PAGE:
“So what do we do now?” Gant asked, turning to look at her.
Caris sighed. “No one can ever know. The other I am promised to is the son of the village chief.”
Angry, Gant sat up. “Then break the promise and come away with me.”
Laughing, Caris got to her feet and began dressing. “And where would we go? To the sea?”
“You’re mocking me.”
Caris leaned down and kissed him gently on the lips. “I would never mock you. We will meet in the fields each morning on the rise of the sun, if it pleases you. Then we shall meet at the setting of the sun by the old stone.”
Now Gant shivered under the oak as he recalled that summer long ago that had been the best summer of his life. Thunder lit the sky and the rumble rolled down from the hills with great vengeance towards him. The crow flew from the branch and into the storm and he watched it vanish as the rain came down harder. He tried to get to his feet and follow, but the strength had gone from his legs and he slumped back down. The trek into the Highlands had been long and difficult in the winter months and he tried to imagine he was somewhere else, but his mind always settled back onto that long ago summer. They had met each day as Caris had suggested and made love in the fields by the old oak.
Then one day Caris stopped meeting him. After a week he began to worry about what had happened to her. The night Larna the witch came to him again, he was up by the standing stone upon the hill at the setting of the sun. A bitter wind blew across the hill and he shivered. Summer was fast ending and he knew that Caris would be joined before the end. Perhaps that was why she had stopped coming? He got to his feet and strode down the hill, but a voice called to him.
“You must leave this night, if you value your life.”
Gant turned to see Larna stood before him. Caris was at her side, her eyes red from tears. He went to go to Caris, but Larna held her hand to him and pushed him away. “Let me see Caris!” he shouted to her and pushed against her hand. A sudden pain broke in his chest where her hand rested and he recoiled in shock.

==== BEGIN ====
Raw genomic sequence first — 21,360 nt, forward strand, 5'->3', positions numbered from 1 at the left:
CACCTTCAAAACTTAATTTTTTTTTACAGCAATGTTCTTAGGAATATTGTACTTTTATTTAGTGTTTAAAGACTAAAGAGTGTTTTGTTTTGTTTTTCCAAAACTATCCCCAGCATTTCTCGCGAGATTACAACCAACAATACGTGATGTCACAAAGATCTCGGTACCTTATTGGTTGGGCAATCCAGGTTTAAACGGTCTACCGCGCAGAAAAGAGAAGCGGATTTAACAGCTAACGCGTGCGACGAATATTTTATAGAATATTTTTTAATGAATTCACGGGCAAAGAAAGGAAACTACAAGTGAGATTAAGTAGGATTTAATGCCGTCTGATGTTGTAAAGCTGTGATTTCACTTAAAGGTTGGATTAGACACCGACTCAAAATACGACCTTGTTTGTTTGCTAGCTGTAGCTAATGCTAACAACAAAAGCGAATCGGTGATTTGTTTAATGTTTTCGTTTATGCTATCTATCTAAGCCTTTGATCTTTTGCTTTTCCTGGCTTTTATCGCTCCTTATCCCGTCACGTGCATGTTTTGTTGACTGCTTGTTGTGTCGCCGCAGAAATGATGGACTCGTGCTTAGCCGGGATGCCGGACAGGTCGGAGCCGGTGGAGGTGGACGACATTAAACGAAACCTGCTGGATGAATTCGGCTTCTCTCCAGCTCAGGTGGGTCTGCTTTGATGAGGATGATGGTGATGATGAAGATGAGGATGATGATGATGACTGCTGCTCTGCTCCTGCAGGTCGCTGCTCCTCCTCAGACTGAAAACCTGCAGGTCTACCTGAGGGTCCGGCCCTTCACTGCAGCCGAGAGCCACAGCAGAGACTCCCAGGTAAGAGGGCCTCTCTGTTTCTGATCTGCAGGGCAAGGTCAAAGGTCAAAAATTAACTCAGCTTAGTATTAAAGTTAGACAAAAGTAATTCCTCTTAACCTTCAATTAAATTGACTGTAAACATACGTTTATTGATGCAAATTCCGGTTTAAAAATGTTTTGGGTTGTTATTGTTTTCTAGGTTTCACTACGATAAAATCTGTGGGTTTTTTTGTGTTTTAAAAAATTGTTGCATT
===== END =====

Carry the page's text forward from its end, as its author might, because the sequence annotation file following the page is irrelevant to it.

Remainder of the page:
“You will stay your distance!” she shouted. “You think your affair could go on unnoticed?”
Caris pushed by Larna. “Gant, please, you have to leave tonight. The chief is gathering men to bring you back for execution. You have to listen to Larna.”
Looking to the witch, he asked, “Why do you involve yourself in this?”
Larna shook her head, scowling at him. “The girl has begged me to save you. I will take you the secret paths of the forest and to safety, but you must come with me now.”
“I’ll not go anywhere,” Gant said, keeping his gaze with Larna’s.
Caris went to him, threw her arms around his shoulders. She kissed him on the lips. She looked up at him, tears streaming down her face. “I do not want you to leave, my love, but I also do not want you to die. We were seen together and it was reported back. The chief will not see his son shamed and will have you dead by the morning.”
Gant stroked her long curls from her face and kissed her. “Then come with me, Caris.”
Larna pulled Caris away and loomed in front of Gant. “Her path is different to yours.” She pointed behind Gant, down the hill to the farm. Gant turned and saw burning torches as men circled the farm. They spread out through the field, moving close to the hill.